For GP’s Robert Seay, the future means new markets. “Going forward, manufacturers will continue to address deficiencies in platform solutions that hold back expanded market penetration,” he says. “These areas include running costs, reliability, uptime, systems integration, solution life expectancy and total cost of ownership.

“As digital print solutions become more robust and efficient, they will more and more address gaps in the existing corrugated market where it makes sense. Examples include more digital sheets from sheet feeders or expanded substrates like uncoated brown and white applications. Digital print solution concepts incubated in corrugated can transition into other markets such as carton board, kraft paper, mailers, and more as digital print solutions mature,” says Seay.

“It’s important to note that digital assets open the door to new opportunities and make a huge difference in the productivity of all machines in a corrugated plant by allowing for each machine to be used for what it does best,” says Kent. “Many companies adding digital solutions to their arsenal use these machines for personalization, versioning, shorter run lengths, and in many cases, digital print is their first step into high graphics printing. Others use single-pass as a complement to their HBL RDC’s and litho-laminating equipment. Traditional two- and three-color packaging will continue its move to incorporate digital, and as we are seeing right now, subscription and e-commerce packaging use a variety of digital solutions. For display work, box plants will be looking at alternative materials and liners can open new revenue streams and should be a key consideration in any digital machine purchase.”

The increased speed and higher resolution achieved by single pass digital printing have helped corrugated makers achieve quality that may have required litho printing in the past, says Wegemer of INX. “This has improved the run size for break even, and it has allowed a larger range of work, in both packaging and displays, to move to digital. Digital can provide much more attractive graphics, as opposed to solid color coverage, at an improved value. Where some print was historically done as line work, much of this can now be accomplished economically with more attractive graphics, broadening the reach of digital on corrugated.”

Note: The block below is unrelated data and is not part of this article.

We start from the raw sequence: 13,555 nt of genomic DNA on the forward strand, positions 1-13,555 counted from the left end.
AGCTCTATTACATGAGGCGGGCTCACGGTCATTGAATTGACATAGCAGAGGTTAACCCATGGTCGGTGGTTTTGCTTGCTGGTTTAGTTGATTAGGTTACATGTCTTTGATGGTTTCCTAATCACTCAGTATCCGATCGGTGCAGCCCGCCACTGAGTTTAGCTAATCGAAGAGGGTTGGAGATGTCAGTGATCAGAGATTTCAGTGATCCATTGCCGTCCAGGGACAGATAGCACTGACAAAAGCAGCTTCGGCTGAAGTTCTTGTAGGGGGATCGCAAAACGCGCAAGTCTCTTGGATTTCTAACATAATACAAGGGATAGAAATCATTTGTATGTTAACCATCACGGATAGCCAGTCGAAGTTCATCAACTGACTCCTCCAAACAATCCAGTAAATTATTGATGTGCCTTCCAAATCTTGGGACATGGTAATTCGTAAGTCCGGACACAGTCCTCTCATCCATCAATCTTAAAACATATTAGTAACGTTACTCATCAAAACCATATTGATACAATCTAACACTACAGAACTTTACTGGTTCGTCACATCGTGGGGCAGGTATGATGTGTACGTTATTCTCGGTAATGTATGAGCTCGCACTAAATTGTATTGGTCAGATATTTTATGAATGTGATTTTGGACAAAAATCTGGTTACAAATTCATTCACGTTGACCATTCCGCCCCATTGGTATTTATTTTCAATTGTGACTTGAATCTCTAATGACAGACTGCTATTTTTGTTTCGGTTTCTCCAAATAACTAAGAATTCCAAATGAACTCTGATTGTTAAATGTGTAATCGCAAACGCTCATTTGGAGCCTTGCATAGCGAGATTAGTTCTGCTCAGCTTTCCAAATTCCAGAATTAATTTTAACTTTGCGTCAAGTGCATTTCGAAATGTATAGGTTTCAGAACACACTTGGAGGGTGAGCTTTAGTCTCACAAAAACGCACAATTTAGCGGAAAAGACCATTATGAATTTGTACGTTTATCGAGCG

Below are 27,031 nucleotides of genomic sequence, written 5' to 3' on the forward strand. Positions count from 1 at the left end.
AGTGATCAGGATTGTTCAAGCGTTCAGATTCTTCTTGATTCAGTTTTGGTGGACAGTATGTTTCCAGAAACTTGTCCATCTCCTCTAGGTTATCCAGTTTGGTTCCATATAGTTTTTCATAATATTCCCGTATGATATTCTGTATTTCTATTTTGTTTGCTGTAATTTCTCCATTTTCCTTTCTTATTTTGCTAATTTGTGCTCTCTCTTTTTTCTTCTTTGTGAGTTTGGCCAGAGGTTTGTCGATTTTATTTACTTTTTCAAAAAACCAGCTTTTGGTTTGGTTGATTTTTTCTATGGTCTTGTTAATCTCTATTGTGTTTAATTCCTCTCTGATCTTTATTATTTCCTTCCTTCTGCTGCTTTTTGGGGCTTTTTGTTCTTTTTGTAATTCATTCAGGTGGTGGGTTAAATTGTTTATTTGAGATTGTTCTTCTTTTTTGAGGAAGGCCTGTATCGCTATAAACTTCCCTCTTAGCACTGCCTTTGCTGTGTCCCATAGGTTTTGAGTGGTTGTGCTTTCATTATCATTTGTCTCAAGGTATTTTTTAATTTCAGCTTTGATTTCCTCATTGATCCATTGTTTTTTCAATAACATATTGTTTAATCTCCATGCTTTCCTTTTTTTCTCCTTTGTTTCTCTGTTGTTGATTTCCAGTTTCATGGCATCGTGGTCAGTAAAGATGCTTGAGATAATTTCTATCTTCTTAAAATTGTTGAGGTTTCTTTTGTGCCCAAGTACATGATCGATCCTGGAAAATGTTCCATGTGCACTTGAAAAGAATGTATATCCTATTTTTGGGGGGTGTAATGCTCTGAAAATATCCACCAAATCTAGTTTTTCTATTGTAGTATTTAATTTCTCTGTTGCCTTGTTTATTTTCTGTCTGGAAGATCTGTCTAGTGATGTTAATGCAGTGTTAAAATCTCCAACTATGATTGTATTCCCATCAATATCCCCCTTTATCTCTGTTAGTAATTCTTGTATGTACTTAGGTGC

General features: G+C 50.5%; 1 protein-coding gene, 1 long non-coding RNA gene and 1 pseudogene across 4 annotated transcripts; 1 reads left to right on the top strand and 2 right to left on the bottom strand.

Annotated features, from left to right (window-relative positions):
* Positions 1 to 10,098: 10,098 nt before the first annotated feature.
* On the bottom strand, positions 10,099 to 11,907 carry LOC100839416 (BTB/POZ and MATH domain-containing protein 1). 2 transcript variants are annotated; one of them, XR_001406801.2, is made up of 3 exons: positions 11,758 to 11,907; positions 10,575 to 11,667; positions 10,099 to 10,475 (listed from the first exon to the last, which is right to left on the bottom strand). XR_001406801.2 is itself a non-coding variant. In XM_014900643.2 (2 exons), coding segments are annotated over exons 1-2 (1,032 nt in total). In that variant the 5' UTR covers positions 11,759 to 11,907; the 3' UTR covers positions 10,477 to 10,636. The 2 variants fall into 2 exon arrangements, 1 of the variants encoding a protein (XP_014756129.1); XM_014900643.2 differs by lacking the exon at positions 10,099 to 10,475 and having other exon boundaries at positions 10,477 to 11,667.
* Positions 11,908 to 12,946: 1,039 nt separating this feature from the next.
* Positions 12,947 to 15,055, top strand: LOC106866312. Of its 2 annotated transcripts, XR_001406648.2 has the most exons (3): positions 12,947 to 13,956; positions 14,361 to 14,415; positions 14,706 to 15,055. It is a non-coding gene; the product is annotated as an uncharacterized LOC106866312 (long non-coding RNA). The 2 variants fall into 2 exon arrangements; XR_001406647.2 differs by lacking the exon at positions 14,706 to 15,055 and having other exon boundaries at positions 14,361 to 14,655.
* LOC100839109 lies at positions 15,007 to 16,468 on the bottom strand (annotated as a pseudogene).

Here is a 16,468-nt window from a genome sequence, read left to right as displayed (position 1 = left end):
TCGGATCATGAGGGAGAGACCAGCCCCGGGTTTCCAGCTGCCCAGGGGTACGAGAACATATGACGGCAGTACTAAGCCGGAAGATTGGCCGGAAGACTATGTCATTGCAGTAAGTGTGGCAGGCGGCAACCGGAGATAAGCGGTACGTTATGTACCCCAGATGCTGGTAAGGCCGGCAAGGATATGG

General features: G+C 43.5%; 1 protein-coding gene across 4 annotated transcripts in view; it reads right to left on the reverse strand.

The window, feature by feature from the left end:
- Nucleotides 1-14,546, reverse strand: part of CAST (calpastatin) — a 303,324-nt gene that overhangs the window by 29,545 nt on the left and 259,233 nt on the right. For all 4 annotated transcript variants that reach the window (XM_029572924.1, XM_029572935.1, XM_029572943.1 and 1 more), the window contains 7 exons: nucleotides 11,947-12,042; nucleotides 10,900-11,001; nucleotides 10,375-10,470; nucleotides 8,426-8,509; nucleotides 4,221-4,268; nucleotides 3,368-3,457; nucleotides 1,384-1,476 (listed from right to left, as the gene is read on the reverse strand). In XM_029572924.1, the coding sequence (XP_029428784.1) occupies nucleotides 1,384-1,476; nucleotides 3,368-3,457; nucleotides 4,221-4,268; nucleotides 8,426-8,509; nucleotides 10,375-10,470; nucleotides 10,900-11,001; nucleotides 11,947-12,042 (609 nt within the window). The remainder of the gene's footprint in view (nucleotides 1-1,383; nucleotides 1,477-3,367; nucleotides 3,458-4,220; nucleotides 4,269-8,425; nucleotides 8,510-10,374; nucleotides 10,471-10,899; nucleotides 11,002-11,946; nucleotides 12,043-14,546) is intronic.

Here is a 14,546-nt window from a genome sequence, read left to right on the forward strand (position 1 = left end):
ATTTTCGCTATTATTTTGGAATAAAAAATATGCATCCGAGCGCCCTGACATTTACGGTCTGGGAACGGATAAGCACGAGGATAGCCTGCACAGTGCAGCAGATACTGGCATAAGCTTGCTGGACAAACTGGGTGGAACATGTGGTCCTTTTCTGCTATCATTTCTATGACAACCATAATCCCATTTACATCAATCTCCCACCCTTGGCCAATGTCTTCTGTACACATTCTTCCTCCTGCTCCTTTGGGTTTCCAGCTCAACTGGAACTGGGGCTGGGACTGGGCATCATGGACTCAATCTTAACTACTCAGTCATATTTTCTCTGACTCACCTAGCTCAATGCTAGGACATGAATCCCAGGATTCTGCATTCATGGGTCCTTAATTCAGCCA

Digital may also take over many day-to-day jobs currently being done with flexo, says Wegemer, due to the increased speed. “And in areas where customers may order print and warehouse portions of conventional job runs, digital may be able to take on more of this need by only running and shipping what is needed and not tying up investment in packaging inventory sitting in a warehouse,” he says. “But to accomplish this on a bigger scale, faster digital throughput is needed.”


Kent says that, to understand the future, it’s important to understand the past. For corrugated packaging and display producers, this means looking at a big factor slowing the adoption of digital printing: the cost of ink. “Corrugated packaging and displays have traditionally relied on big solid colors, but replicating this digitally is often cost prohibitive,” he says. “Now, with a hybrid printing option, box plants can use flexo to drastically reduce the cost of ink, offer more print enhancements, and get a higher quality final product.”

The ongoing evolution of digital printing technologies is important to keep in mind, says Lambert. “Quality, speed, unit cost, and flexibility are all changing quickly. In looking at what digital or digital hybrid might be able to do for the corrugated customers, they need to be sure to look at current technology solutions. I don’t recommend making a decision based on something you saw two years ago.”

To fully embrace the future, corrugated manufacturers should think of digital print as a rapidly evolving capability offering nearly limitless possibilities, says Seay. “Keep an open mind and look at end-to-end solutions to find the potential for the biggest savings and transformations. Working with an experienced partner can help determine how the solutions and possibilities can best meet the objectives of the company. What was once a brown box is now a marketing platform, a key component of the omni-channel brand experience.”